Slurry spreading using effluent tankers & specialised equipment enables the farmer to spread effluent where is is needed. This is well demonstrated in Franz Reinhart's video of effluent spreading on his family farm. The SlurryKat website gives some good detail on types of specialist equipment available for use.

In California farm scale dairy digesters are common use. Dairy digesters capture biogas released from manure as it decomposes. By storing dairy manure in special containment ponds or covered lagoons, manure biogas can be captured and used to generate electricity or used as a clean, carbon-negative vehicle fuel that replaces diesel fuel ... Read more

Meanwhile our cousins across the ditch have designed and built a complete, closed loop effluent recycling system to take diary effluent from the cowshed yard and process it into a clean clear pathogen free liquid.
This liquid can be recycled and reused as wash down water for the cowshed yard or irrigated to the pasture without any negative environmental effects.

Here in Australia this case study from Victoria tells of a farm scale conversion of dairy effluent to fertiliser using beneficial bacteria .

Plenty of food for thought amongst all of that!
Spreading effluent in Germany
Pre-aeration application using slurry injector
Turning effluent into water in NZ
State Government Investment in Hemp Projects

Following on from last months piece on opportunities in Hemp, the state government has announced that more than $250,000 will be invested into WA's key hemp projects. These projects will be looking at new varieties suitable for growing here, processing facilities & export certification. Read the full story here. (Source: Augusta Margaret River Mail). 

Don't know much about Hemp? Given the opportunities in this burgeoning industry it's probably a good time look at what it is.

Firstly Hemp is not Marijuana. While both varieties of cannabis sativa, one of the three main subtypes of the cannabis plant, they are different in a number of ways, including:

  • Hemp contains negligible amounts of THC — the intoxicating substance in marijuana — and can’t get you high.
  • Marijuana can contain up to 30% THC, while hemp contains less than 0.3% (per dry weight) THC. Hemp has more CBD, a non-intoxicating compound with medical applications, than marijuana.

Hemp has been selectively bred for a range of consumer and industrial uses and has been grown in the US for centuries, but only recently been legalised in Australia for production and consumption.

The fibres from the stalk can be used to make rope, clothes, and other textiles — and can even be used as an organic construction material .. read more

Want to know more? Take a look at the WA Hemp Growers Co-op Ltd (HempGro) website for information on how to get involved.
Upcoming Events with Lower Blackwood LCDC
'Talkin After Hours', A Free Workshop, BBQ & Networking Event:
Benefits & Importance Biodiversity in Pastures

Our next ‘Talkin’ After Hours explores the critical topic of pasture biodiversity, its importance & how to achieve it. The work shop will give you an insight and understanding of:

  • How biodiversity can affect pasture production
  • How many and which species should ideally make up your pasture mix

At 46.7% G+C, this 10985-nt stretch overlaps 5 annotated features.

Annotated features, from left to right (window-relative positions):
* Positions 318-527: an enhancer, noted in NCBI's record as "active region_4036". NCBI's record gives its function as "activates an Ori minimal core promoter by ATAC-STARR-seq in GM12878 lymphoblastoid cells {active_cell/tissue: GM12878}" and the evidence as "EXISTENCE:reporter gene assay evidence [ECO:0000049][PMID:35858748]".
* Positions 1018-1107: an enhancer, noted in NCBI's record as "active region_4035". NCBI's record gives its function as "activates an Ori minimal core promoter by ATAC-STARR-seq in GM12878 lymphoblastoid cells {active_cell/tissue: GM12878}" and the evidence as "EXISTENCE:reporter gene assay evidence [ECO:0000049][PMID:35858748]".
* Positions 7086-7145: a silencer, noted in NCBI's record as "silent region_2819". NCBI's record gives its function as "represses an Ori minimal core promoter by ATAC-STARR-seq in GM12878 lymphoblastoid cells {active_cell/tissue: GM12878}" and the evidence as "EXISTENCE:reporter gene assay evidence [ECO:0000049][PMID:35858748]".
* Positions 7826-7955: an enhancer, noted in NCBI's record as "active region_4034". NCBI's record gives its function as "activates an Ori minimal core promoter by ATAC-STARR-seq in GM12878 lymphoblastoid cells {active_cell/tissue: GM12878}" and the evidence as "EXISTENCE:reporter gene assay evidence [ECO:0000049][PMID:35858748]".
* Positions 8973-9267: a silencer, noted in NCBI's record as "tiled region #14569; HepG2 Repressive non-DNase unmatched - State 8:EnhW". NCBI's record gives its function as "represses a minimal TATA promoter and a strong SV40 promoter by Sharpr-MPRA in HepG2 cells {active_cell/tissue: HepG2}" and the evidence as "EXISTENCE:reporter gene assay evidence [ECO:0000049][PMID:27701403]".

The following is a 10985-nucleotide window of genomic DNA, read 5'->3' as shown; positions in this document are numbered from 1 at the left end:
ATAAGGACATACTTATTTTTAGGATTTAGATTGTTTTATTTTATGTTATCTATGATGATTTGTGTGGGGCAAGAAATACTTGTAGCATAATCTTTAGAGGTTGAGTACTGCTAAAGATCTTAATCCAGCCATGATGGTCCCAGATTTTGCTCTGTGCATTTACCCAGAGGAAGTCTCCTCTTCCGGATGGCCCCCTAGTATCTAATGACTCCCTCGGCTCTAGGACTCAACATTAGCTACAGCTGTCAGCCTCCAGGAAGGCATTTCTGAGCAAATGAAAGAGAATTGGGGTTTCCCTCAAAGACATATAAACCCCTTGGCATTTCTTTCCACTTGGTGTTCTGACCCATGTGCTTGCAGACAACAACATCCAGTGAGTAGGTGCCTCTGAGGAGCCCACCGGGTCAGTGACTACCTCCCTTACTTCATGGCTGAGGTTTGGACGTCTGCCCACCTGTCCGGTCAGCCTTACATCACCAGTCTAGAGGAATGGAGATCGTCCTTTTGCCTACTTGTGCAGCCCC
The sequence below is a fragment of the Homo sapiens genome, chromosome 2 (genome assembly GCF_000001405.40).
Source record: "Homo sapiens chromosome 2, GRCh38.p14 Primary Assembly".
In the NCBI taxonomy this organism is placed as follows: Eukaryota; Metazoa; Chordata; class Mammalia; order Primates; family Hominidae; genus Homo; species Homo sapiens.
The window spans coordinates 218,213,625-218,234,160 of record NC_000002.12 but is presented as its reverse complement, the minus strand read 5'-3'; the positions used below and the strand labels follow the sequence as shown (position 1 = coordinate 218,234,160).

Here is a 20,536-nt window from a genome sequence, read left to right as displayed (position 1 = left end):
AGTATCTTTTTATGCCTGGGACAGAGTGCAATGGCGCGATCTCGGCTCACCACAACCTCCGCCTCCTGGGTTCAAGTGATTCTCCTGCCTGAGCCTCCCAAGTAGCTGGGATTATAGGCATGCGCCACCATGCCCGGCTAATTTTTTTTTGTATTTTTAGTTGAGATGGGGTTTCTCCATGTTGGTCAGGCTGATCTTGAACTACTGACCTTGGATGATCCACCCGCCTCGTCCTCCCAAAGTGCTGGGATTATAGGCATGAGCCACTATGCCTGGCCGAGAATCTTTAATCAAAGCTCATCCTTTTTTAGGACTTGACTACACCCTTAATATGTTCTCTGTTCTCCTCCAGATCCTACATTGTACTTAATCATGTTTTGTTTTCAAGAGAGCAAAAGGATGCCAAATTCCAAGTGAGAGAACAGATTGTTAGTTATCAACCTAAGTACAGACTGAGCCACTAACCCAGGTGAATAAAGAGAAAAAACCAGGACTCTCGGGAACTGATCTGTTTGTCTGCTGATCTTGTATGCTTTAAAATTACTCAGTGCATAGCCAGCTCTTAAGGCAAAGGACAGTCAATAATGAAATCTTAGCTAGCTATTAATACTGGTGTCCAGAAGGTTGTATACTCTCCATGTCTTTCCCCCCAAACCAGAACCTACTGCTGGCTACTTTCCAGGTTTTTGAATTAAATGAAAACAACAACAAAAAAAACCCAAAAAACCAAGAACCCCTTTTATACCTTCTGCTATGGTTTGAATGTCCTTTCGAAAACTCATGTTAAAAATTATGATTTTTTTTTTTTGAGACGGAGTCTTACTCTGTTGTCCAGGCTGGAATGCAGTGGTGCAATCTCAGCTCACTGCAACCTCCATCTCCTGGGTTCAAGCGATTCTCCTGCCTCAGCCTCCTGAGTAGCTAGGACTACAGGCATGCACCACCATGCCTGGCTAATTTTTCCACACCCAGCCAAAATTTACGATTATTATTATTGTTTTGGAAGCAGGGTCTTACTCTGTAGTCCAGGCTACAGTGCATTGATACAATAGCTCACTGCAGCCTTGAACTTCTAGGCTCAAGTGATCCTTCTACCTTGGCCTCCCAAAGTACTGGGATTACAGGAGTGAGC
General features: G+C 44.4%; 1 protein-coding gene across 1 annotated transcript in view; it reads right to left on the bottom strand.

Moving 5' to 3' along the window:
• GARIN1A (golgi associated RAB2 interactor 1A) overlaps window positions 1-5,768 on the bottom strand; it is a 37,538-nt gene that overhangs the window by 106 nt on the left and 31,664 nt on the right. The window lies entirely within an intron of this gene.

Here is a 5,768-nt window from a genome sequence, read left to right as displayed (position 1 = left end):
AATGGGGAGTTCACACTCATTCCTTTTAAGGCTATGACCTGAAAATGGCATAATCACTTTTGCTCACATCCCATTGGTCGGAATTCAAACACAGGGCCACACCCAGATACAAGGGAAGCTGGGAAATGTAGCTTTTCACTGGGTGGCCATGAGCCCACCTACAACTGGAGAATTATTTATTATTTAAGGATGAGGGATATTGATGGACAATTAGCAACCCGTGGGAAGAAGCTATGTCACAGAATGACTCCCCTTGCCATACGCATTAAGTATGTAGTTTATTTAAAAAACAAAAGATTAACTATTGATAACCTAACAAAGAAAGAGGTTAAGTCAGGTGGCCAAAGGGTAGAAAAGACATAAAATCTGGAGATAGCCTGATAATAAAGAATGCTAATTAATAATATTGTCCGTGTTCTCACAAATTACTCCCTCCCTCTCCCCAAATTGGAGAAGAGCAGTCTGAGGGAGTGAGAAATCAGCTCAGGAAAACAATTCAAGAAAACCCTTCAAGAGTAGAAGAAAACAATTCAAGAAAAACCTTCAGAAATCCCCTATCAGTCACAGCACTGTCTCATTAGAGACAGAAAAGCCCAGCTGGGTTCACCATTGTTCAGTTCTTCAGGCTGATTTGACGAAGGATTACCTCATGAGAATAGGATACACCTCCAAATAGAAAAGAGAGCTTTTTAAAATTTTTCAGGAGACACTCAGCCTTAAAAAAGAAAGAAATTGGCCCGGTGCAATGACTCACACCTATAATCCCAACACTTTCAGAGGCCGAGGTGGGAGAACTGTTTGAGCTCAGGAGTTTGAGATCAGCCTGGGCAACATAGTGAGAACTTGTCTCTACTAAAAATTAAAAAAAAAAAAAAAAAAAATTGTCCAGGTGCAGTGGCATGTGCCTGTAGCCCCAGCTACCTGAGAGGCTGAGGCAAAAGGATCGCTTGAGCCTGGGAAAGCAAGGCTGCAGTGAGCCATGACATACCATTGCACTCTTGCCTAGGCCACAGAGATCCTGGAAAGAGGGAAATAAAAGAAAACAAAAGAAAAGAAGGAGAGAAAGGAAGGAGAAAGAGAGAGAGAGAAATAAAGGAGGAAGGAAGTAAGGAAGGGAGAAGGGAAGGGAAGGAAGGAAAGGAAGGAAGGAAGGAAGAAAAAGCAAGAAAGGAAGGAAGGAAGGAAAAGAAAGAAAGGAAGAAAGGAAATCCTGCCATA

• New species available for use in diversifying pastures
  • Optimal sowing time for different pasture species

Where? LBLCDC Office, 403 Kudardup Road, Kudardup.

When? Thursday March 14th,
Workshop: 4.00pm to 5.00pm
Networking BBQ: 5.00pm to 6.00pm  
This event proudly bought to you by:
Other Events You Might Want to Attend
The Lower Blackwood LCDC are joining forces with the Margaret River Clean Community Energy (MRCCE) Group to man a stall at this action packed and fun filled event.

Come visit us and bring the kids! In addition to loads of information about land care and the MRCCE project, we’ll have an activity section where the kids can get ‘hands on’. This year we are celebrating our unique biodiversity with a closer look at the Chuditch, including Chuditch habitat fun facts and figures, Chuditch colouring in sheets & much more.

Look forward to seeing you there!
 
Where? Blackwood River Foreshore, near Colourpatch Cafe in Augusta in the beautiful South West

When? Sunday March 3rd 2019 (Public Holiday Long Weekend)  
 
The workshop content includes:
  • Visitors and children on farms – what you need to know
  • How to prepare for a farm safety audit
  • Vehicle movement – on and off the road
  • The safe use of Chemicals (eg in the garden and on farm)
  • Transporting Dangerous Goods plus Chain of Responsibility Legislation
 
When? Monday 11th March 10.00am – 2.30pm
Where? Wellness & Respite Community Centre, Edward St, Manjimup
How? RSVP 6th March to Warren Catchments Council P: 97718180
E: info@warrencc.org.au
The Great Cocky Count 2019

The Great Cocky Count is a long-term citizen science survey and the biggest single survey for black-cockatoos in Western Australia.

In April volunteers will monitor known roost sites and count black-cockatoos as they come in to their evening roosts. Records submitted from across the southwest provide a snapshot of black-cockatoo populations, and over time this has helped us quantify the changes in black-cockatoo numbers.

When? Sunday April 7 at sunset (approximately 5.30-6.30pm). Please be aware registrations close 3 weeks prior to the GCC (Sunday 17 March) .

We know there is such a wealth of knowledge & experience out there amoungst all of you..so..
If you have a great story, just read a great book, tried a brilliant a piece of new technology, or any other piece of news that you think the rest of the Lower Blackwood Catchment community will want to know about then please share!

Contact Kate on 0414476015 or email kate.tarrant@lowerblackwood.com.au  
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Lower Blackwood LCDC | 9758 4021 | kate.tarrant@lowerblackwood.com.au | www.lowerblackwood.com.au